Benefits of Jogging


There have been a multitude of studies on the topic of jogging, not to mention cardiovascular exercise in general, and the benefits that can come from committing to a regular routine. Some of these benefits you may know off the top of your head, others that you read in this article (and beyond) may be new to you.

As health care professionals, we always love to promote physical activity – and jogging can be a great, cost effective activity to start off with. However, it can also come with some risks, would we be well rounded practitioners if we didn’t look at both sides of the story? Let’s explore both the pros and cons of jogging, and whether it may be the right form of exercise for you!


To start off with the positives, we know that cardiovascular exercise (as the name suggests) is excellent for our heart health! Cardio exercise (also known as aerobic exercise) includes things like jogging, cycling, swimming, and skipping. This type of training is designed to increase your breathing and heart rate, putting a small amount of good stress on your heart and lungs to help strengthen them! Studies have also shown that the physiological response to this form of exercise improves cardiovascular health and creates a protective effect against many respiratory viruses, such as Covid-19. If we have a fit heart and lungs, we are less likely to contract viruses, and we are also less likely to have detrimental health consequences if we do contract a virus!

Alongside strengthening your heart and lungs, you will also be strengthening your musculoskeletal system which includes your bones, joints, and muscles. The right amount of weight bearing activities such as walking and jogging increase bone mineral density, tendon and muscle strength and endurance. These factors are particularly important as we age, because along with age comes weaker and more brittle bones as well as loss of muscular strength. That’s why exercise is such an important part of your daily routine consistently, not just for a short weight loss challenge or in the lead up to an event!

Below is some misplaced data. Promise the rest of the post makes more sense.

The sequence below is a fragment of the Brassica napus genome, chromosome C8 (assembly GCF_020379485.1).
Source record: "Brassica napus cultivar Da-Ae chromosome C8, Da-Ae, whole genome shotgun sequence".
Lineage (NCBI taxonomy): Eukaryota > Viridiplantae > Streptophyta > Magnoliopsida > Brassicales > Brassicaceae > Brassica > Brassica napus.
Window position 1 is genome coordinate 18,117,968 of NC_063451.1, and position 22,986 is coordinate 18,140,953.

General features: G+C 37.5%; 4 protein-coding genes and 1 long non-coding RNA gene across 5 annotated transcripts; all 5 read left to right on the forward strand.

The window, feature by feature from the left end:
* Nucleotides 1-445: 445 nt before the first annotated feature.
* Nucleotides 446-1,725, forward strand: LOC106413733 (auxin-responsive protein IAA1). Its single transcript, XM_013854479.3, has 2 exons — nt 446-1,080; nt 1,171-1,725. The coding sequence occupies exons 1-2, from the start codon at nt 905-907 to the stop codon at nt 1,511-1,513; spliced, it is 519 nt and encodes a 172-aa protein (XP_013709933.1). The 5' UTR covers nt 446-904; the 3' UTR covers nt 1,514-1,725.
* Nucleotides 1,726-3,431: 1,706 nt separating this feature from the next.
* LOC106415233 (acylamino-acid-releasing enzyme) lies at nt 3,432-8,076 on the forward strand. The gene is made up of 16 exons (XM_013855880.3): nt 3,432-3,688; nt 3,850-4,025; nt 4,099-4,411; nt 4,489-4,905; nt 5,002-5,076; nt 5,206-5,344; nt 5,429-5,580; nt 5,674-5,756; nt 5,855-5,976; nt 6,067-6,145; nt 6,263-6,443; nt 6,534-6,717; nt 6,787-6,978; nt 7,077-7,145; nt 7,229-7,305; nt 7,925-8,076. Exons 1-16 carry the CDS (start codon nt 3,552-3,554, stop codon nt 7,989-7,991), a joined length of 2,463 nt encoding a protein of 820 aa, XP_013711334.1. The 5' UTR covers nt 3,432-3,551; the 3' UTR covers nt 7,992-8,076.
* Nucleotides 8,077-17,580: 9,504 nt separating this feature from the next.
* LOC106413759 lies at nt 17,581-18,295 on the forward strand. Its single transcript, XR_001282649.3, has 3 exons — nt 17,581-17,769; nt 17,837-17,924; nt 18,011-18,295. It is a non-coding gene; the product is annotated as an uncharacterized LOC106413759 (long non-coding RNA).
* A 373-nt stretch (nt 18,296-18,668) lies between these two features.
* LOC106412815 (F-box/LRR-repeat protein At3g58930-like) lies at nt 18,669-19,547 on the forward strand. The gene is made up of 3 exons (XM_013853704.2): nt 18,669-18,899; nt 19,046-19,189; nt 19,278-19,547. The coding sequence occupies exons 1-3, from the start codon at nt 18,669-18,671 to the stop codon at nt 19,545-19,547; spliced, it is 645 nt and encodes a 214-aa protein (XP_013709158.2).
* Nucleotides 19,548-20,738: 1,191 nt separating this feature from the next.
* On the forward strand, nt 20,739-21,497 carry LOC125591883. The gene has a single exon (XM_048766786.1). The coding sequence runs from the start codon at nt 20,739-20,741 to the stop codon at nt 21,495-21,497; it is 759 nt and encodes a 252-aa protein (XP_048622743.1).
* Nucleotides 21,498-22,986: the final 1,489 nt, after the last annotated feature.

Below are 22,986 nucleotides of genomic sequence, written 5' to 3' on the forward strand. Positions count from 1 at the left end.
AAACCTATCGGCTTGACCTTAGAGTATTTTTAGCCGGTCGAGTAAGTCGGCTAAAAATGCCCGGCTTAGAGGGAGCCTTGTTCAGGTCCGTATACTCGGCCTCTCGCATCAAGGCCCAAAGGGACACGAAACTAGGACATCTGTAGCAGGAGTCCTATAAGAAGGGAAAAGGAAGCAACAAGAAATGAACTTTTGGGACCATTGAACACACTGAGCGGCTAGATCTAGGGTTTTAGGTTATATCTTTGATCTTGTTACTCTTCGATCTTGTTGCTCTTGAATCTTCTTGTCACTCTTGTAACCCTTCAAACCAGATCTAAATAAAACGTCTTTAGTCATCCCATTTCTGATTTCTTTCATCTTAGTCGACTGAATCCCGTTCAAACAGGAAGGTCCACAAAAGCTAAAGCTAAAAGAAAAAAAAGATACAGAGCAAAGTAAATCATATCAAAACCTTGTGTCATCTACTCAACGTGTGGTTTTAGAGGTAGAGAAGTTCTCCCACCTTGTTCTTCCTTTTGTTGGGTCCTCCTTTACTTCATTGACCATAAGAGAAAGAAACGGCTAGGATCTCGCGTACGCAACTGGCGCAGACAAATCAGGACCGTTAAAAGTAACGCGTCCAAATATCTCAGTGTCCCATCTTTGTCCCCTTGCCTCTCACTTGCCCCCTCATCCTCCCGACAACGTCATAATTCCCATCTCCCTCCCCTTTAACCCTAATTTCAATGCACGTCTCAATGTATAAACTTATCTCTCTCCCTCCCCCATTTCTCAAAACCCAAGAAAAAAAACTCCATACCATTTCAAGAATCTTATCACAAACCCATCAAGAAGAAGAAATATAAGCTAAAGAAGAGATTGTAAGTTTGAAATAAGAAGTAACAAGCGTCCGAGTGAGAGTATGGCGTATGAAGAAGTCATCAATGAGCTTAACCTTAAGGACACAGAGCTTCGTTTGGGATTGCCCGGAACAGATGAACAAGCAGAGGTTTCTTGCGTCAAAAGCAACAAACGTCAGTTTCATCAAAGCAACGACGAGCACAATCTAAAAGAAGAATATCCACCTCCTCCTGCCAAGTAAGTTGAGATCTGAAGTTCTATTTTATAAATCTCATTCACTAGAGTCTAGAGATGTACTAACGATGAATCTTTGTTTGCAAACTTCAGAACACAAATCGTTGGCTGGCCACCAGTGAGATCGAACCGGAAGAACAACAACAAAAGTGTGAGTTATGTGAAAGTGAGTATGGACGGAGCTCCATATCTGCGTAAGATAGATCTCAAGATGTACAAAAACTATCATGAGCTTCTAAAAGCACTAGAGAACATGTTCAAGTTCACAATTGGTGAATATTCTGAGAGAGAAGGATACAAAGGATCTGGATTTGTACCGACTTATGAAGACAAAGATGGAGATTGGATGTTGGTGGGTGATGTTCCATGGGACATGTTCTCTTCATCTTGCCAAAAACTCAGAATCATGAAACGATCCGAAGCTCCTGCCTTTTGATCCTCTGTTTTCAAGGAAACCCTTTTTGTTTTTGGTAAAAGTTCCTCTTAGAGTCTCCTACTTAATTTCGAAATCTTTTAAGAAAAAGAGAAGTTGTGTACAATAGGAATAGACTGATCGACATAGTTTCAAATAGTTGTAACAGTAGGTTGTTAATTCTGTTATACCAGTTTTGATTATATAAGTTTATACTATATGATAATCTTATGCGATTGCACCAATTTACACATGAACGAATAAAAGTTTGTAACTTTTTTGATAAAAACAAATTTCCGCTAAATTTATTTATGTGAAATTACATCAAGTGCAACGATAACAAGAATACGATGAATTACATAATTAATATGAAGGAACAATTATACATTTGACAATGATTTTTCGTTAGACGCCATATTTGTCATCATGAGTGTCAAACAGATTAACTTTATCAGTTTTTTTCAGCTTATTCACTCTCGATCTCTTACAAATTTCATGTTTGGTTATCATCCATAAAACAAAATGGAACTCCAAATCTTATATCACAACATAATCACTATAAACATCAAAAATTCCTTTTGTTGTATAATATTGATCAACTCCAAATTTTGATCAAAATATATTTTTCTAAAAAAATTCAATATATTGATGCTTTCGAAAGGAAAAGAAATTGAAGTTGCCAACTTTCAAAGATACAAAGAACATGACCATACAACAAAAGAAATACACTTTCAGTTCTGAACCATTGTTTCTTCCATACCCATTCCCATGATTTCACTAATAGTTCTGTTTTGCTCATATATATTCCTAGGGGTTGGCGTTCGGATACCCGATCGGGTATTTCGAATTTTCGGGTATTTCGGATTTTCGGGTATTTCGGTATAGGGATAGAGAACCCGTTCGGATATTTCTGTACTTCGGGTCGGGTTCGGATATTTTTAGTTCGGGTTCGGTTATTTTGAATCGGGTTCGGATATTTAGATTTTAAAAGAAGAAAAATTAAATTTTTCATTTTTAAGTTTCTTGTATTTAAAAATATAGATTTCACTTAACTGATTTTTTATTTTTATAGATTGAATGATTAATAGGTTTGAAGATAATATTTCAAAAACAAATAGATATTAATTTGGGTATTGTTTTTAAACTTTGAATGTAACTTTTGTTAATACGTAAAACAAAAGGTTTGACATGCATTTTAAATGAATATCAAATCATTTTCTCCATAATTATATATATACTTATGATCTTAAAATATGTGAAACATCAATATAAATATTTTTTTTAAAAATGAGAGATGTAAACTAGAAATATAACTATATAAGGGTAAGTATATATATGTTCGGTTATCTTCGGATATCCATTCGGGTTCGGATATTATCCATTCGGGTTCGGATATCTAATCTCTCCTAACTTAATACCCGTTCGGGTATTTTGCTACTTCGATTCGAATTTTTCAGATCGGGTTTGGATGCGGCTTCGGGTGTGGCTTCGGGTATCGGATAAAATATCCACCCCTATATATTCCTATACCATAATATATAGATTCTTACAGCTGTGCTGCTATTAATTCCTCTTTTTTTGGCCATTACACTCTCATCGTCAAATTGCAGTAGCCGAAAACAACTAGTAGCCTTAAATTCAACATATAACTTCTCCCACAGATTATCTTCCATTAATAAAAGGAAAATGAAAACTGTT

Aside from the physical benefits of jogging, there are also many studies linking cardiovascular exercise with improved mental health. Most frequently reported are mood and well being improvements. And as if you needed more convincing, studies have shown great correlation between jogging and cessation of cigarette smoking, weight loss, improved confidence and body image!


Now let’s have a look at some cons, and discuss whether they outweigh the pros…(hint, usually they don’t).

Getting started with a new jogging program has been associated with only a few negatives. The main con is musculoskeletal injury. This correlation increases with increasing weekly mileage i.e. the more distance you cover in your jog the higher your risk of injury. Bone stress injury (more common in females) and tendinopathies or tendon inflammation (more common in males) are two common injuries seen in runners. The good news is that both of these injuries present through either incorrect technique or over training, and your Physiotherapist or Exercise Physiologist is equipped to help you avoid them through a progressive and tailored program.

The key here it to assess where you are starting from (be realistic), increase slowly yet consistently, and be proactive with your recovery between sessions. For example, if you are starting from scratch, it would be a great idea to head out on three 15 minute walks during your first week of training. After each walk, give your leg muscles (calves, quads, glutes and hamstrings) a stretch, and drink plenty of water. The following week, you may increase one or two of your walks to 20 minutes, and then third one you might decide to head up that steep hill at the end of your street for added intensity. Get the idea?

If you are prone to the overuse injuries we discussed above, you can always supplement one or two of your weekly sessions with low impact forms of exercise such as cycling or swimming until you condition your body to tolerate more jogging gradually. Clinical Pilates, run by experienced Physiotherapists and Exercise Physiologists, can also greatly assist in reducing the likelihood of injuries associated with jogging by improving your core strength, building up general muscle strength and improving your balance.

So how can we avoid injury while still gaining the multitude of benefits that are so clear to us? Reach out to your local exercise physiotherapist/exercise physiologist to help you with a tailored program (if you have any previous conditions or injuries please also consult your GP) and get started!


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DeJong, A. F., Fish, P. N., & Hertel, J. (2021). Running behaviors, motivations, and injury risk during the COVID-19 pandemic: A survey of 1147 runners. PloS one, 16(2), e0246300.

De Sousa, R. A. L., Improta-Caria, A. C., Aras-Júnior, R., de Oliveira, E. M., Soci, Ú. P. R., & Cassilhas, R. C. (2021). Physical exercise effects on the brain during COVID-19 pandemic: links between mental and cardiovascular health. Neurological Sciences, 1-10.

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